New innovations with the help of 3D printing technology has stunned people all round the globe. It has shown a very huge impact in various fields e it medical, engineering, education, architecture, fashion and design, etc. Individuals and companies around the world are experimenting to find to applications for 3D printing. Most recently 3D printing as been used in preventing endangered wild life with 3D printed models of birds. Scientist are finding innovative ways to use 3D printing technology to research on and also are trying to same many endangered species. Most recently we wrote about the Threeding and Artec’s joint venture where they decided to 3D scan and 3D print models of 55 endangered species of birds.
The International Centre for Birds of Prey (ICBP)from UK is making efforts to learn more about the endangered species of vultures using 3D printing technology in effort to better understand the species lifestyle and what it needs to survive. Vultures are animals that feed on the carcasses of dead animals. Even though they might seem scare to some they are an integral part of the nature’s lifecycle. They help to stop from the spread of deadly diseases within the nature by consuming dead animals. However recently this important species has been declining in the Southeast Asia due to a drug given to cattle has been poisoning and leading to killing many birds.
Almost nearing extinction the ICBP is making efforts to save the lives of vultures. Researchers are finding significant information about their lifestyle, breeding behaviors and conditions by using 3D printed vulture eggs that are equipped with hidden micro-controllers. These electronic eggs are made in such a way that they can be passed unnoticed by the nesting vulture. ICBP entered into a joint venture with Microduino a company that’s specializes in Arduino compatible micro-controllers and modules to make the 3Dprinted electronic egg.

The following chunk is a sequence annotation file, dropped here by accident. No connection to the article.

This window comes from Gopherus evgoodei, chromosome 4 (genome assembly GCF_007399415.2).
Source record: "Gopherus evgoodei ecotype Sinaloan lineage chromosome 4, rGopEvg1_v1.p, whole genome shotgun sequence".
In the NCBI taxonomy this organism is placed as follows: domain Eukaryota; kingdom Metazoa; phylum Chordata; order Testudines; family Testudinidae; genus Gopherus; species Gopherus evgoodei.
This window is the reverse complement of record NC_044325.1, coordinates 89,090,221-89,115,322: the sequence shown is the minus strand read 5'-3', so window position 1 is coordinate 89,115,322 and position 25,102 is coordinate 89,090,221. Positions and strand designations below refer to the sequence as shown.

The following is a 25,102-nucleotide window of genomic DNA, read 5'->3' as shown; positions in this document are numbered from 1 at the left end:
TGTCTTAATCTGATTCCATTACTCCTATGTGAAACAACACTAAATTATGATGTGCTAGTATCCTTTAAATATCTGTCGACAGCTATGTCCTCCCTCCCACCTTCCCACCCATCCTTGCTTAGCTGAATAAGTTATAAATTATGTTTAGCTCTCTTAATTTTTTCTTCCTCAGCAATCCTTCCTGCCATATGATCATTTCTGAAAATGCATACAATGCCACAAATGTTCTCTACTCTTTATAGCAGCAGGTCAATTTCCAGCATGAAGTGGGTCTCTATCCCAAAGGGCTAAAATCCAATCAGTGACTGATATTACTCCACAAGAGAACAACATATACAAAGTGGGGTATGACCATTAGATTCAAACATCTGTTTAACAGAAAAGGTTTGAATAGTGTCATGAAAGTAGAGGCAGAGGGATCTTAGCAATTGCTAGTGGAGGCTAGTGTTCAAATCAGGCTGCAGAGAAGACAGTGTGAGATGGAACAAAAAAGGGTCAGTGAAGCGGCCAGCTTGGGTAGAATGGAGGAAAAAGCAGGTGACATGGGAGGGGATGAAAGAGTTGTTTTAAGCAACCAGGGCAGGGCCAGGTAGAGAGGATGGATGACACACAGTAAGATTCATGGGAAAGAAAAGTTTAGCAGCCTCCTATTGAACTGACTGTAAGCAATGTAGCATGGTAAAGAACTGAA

Creating the realistic looking vulture egg was not an easy task considering the fact that it needed to be equipped with many sensors to measure both the nest’s internal temperature as well as the temperature gradient across its surface, its barometric pressure, humidity, carbon dioxide levels, light intensity, and the egg’s movement and rotation. Apart from all these factors the egg was to be able to transmit information more remotely and at the same time operate without any human intervention for approximately 70 days without disturbing the vultures.
Post the research the Microduino team produces Eggduino, that was a 3Dprited vulture egg shell. The shell was made using SLS 3D printing nylon material (PA2200) and also contained of a laser-cut wood enclosure with electrical components. And lastly the egg was equipped with a Microduino core.
Finally the team equipped the aggressive with the Microduino core that is a Bluetooth Low Energy module, a multisensor 10DOF module that included a gyroscope, accelerometer, a magnetic field strength sensor and a barometer, fourteen DS18B20 temperature sensors, and a SHT21 humidity sensor. It is powered by a 1,800-milliampere-hour lithium-ion battery, through which the egg modules can transmit their data to a terminal made up of a Wi-Fi enabled Raspberry Pi, a Bluetooth module, a real time-clock module, and a weather station module.
These 3D printed eggs are then placed in the vulture's nest where as the terminals are placed just at a distance that does not bother the vultures and close to the Bluetooth connected device to revive the data. The terminal monitors conditions outside the nest also saving its own data and the data coming from the nest itself. With the help of these 3D printed eggs each with a different ID researchers can visualize the real time surface temperatures Gradient of every single egg.
ICBP is further planning on deploying their 4D printed eggs in the next month in Africa or India. The reach will be targeting to find information about three of the most endangered species of vultures viz. the Oriental White-backed Vulture, the Long-billed Vulture, and the Slender-billed Vulture. Later if the project proves successful enough the same technology can be potentially be used not only to save th dwindling vultures populations but also in other conservation and environmental efforts as well.